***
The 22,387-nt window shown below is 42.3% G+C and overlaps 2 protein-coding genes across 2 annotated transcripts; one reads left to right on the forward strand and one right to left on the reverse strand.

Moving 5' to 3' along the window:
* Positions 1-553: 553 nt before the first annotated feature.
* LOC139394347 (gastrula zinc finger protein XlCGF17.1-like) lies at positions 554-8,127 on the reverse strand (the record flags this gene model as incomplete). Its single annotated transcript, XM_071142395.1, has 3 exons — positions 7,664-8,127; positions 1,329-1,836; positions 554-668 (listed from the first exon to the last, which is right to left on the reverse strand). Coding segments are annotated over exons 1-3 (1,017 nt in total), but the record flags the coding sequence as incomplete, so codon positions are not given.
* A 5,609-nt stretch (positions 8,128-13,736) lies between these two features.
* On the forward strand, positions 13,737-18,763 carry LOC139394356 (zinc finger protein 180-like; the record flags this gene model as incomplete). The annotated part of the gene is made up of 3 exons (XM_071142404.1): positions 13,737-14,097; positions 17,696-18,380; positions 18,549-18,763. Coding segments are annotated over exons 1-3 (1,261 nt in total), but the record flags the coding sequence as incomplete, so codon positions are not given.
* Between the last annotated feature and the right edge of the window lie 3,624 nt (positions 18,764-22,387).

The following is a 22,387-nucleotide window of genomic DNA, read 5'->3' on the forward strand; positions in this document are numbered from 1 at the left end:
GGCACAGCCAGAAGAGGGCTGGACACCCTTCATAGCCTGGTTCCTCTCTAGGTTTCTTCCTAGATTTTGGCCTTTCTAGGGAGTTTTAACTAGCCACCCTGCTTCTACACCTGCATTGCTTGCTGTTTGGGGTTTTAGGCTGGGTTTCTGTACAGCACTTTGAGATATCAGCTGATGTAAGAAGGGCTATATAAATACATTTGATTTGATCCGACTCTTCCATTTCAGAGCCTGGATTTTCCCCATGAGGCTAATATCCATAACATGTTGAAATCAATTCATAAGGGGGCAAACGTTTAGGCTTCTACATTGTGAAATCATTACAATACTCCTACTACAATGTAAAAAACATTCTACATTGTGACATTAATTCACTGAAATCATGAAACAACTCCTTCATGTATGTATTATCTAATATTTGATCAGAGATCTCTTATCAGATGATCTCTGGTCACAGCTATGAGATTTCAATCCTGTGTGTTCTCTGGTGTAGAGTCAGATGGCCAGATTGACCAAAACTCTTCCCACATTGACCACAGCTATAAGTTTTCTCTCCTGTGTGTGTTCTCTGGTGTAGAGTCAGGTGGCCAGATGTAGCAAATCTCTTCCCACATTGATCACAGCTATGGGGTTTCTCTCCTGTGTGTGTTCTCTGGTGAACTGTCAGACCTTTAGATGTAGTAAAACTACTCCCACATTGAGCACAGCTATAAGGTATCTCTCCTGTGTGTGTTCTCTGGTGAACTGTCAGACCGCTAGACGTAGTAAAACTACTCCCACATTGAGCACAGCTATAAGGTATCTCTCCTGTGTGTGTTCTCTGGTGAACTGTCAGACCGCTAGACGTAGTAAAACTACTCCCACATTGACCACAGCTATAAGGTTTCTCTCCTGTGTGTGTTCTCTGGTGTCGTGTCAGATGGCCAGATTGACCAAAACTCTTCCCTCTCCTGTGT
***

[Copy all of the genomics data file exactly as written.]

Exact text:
The 22,387-nt window shown below is 42.3% G+C and overlaps 2 protein-coding genes across 2 annotated transcripts; one reads left to right on the forward strand and one right to left on the reverse strand.

Moving 5' to 3' along the window:
* Positions 1-553: 553 nt before the first annotated feature.
* LOC139394347 (gastrula zinc finger protein XlCGF17.1-like) lies at positions 554-8,127 on the reverse strand (the record flags this gene model as incomplete). Its single annotated transcript, XM_071142395.1, has 3 exons — positions 7,664-8,127; positions 1,329-1,836; positions 554-668 (listed from the first exon to the last, which is right to left on the reverse strand). Coding segments are annotated over exons 1-3 (1,017 nt in total), but the record flags the coding sequence as incomplete, so codon positions are not given.
* A 5,609-nt stretch (positions 8,128-13,736) lies between these two features.
* On the forward strand, positions 13,737-18,763 carry LOC139394356 (zinc finger protein 180-like; the record flags this gene model as incomplete). The annotated part of the gene is made up of 3 exons (XM_071142404.1): positions 13,737-14,097; positions 17,696-18,380; positions 18,549-18,763. Coding segments are annotated over exons 1-3 (1,261 nt in total), but the record flags the coding sequence as incomplete, so codon positions are not given.
* Between the last annotated feature and the right edge of the window lie 3,624 nt (positions 18,764-22,387).

The following is a 22,387-nucleotide window of genomic DNA, read 5'->3' on the forward strand; positions in this document are numbered from 1 at the left end:
GGCACAGCCAGAAGAGGGCTGGACACCCTTCATAGCCTGGTTCCTCTCTAGGTTTCTTCCTAGATTTTGGCCTTTCTAGGGAGTTTTAACTAGCCACCCTGCTTCTACACCTGCATTGCTTGCTGTTTGGGGTTTTAGGCTGGGTTTCTGTACAGCACTTTGAGATATCAGCTGATGTAAGAAGGGCTATATAAATACATTTGATTTGATCCGACTCTTCCATTTCAGAGCCTGGATTTTCCCCATGAGGCTAATATCCATAACATGTTGAAATCAATTCATAAGGGGGCAAACGTTTAGGCTTCTACATTGTGAAATCATTACAATACTCCTACTACAATGTAAAAAACATTCTACATTGTGACATTAATTCACTGAAATCATGAAACAACTCCTTCATGTATGTATTATCTAATATTTGATCAGAGATCTCTTATCAGATGATCTCTGGTCACAGCTATGAGATTTCAATCCTGTGTGTTCTCTGGTGTAGAGTCAGATGGCCAGATTGACCAAAACTCTTCCCACATTGACCACAGCTATAAGTTTTCTCTCCTGTGTGTGTTCTCTGGTGTAGAGTCAGGTGGCCAGATGTAGCAAATCTCTTCCCACATTGATCACAGCTATGGGGTTTCTCTCCTGTGTGTGTTCTCTGGTGAACTGTCAGACCTTTAGATGTAGTAAAACTACTCCCACATTGAGCACAGCTATAAGGTATCTCTCCTGTGTGTGTTCTCTGGTGAACTGTCAGACCGCTAGACGTAGTAAAACTACTCCCACATTGAGCACAGCTATAAGGTATCTCTCCTGTGTGTGTTCTCTGGTGAACTGTCAGACCGCTAGACGTAGTAAAACTACTCCCACATTGACCACAGCTATAAGGTTTCTCTCCTGTGTGTGTTCTCTGGTGTCGTGTCAGATGGCCAGATTGACCAAAACTCTTCCCTCTCCTGTGT